Longing is found in arms outstretched, reaching for the unreachable. In diagonal lines stretched out across small white squares with numbers in the corner, topped with a picture of a place where I learned how to look forward to life. In a chin propped up on an elbow, eyes wandering out the window. In a head laid upon a pillow, liking unconscious sleep better than waking life.
Longing is found in an April ground half covered in snow, switching back and forth from damp to frozen. In a steer searching the bare ground for a bit of grass and sometimes straying beyond the fence. In a robin hopping alongside the snow pile, wondering if, perhaps, he did come back a little too early. In a bit of sunshine struggling to peer out from behind a mass of fast-moving gray cloud.
It has been a year of longing. Longing is a very proper word for the feeling…because everything seems to drag out so much longer when you’re waiting for it. I long for many things…some will come with time…some may never come…and I need to accept that.
I find comfort in the words of Thomas Merton. Words slid into a mailbox by a woman with a kind heart and wisdom that comes with the years that I have yet to see. Words taken and taped to a wall in a temporary home, then taken down again and taped to the wall in the only permanent home that I’ve ever known. Words that hang above my light switch, waiting to be illuminated so that they can whisper their wisdom to me once again.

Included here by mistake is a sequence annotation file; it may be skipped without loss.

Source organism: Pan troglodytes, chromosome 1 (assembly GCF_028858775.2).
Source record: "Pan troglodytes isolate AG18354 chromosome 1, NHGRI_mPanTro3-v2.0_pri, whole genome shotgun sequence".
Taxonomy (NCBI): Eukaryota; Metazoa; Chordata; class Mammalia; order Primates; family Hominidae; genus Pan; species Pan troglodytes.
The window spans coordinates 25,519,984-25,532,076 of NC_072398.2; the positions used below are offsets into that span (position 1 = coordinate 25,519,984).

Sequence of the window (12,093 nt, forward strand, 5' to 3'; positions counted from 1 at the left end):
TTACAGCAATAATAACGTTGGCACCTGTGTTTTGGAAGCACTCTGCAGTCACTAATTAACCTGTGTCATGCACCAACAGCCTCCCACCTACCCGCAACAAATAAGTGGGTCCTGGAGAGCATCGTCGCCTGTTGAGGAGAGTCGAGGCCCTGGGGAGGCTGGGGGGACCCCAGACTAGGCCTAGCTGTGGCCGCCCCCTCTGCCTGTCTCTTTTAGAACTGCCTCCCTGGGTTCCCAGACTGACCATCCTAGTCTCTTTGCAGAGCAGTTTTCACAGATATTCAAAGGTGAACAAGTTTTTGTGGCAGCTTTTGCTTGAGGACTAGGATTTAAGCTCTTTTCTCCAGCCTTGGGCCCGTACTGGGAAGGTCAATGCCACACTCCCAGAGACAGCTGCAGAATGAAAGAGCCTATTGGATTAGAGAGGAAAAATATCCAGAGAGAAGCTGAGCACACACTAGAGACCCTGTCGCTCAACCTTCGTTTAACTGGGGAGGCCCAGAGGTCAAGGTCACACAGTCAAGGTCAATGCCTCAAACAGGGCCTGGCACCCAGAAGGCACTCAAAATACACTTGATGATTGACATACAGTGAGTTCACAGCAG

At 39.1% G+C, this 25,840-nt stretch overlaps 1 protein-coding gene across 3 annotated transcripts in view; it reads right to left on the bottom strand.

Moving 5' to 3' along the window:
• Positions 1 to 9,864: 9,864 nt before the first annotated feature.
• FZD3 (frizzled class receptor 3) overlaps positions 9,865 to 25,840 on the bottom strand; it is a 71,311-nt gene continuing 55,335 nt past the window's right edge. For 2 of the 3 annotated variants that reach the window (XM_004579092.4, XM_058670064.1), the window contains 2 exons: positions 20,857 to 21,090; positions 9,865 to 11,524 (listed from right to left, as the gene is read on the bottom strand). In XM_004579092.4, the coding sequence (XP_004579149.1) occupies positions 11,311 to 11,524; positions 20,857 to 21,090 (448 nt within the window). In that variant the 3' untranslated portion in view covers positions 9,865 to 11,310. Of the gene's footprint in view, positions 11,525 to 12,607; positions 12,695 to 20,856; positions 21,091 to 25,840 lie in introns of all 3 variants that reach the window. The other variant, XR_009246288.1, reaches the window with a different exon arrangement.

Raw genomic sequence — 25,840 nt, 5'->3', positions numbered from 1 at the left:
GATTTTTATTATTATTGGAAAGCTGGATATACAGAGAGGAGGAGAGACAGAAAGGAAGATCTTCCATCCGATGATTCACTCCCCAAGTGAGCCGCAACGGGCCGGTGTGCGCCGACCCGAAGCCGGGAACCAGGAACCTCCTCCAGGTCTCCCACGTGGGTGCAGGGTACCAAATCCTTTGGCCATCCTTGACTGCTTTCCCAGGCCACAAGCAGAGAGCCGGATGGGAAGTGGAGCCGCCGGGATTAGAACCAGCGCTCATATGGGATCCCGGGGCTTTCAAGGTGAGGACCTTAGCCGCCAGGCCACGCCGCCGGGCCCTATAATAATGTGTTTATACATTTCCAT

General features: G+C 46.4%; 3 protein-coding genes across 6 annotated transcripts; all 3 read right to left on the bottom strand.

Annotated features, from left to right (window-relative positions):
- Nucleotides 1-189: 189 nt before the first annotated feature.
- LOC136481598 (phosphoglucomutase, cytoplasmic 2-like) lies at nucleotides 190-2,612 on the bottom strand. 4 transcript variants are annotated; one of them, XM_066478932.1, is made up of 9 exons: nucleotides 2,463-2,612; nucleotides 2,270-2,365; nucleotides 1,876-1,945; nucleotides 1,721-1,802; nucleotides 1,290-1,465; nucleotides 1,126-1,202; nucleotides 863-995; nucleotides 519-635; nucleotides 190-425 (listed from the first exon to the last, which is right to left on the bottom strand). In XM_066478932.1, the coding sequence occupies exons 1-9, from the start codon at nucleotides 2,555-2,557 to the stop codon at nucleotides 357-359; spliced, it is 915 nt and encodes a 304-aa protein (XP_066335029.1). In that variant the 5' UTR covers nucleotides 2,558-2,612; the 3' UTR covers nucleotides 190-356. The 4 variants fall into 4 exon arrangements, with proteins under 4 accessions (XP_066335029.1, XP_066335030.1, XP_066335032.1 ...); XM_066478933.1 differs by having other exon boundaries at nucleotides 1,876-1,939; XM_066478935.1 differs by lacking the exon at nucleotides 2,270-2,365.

I walk to the corner pasture, avoiding the snow patches. I spread my coat across the ground, pulling my hat to the top of my head above my overheating ears, and sit. Sit and gaze at a hay field pulling its snow hat above its ears; a line of tall naked trees, waving hello to the sun, who recently returned from a trip. I pull off my gloves and lay my palm across the brown, matted ground…a groggy ground in need of a mug of warm sunshine.
And then I find them – there – green curls of life, slowly, but surely, emerging from the chilled soil.
My Lord God, I have no idea where I am going. I do not see the road ahead of me. I cannot know for certain where it will end. Nor do I really know myself, and the fact that I think that I am following your will does not mean that I am actually doing so. But I believe that the desire to please you does in fact please you. And I hope I have that desire in all that I am doing. I hope that I will never do anything apart from that desire. And I know that if I do this you will lead me by the right road though I may know nothing about it. Therefore I will trust you always though I may seem to be lost and in the shadow of death. I will not fear, for you are ever with me, and you will never leave me to face my perils alone.
― Thomas Merton, Thoughts in Solitude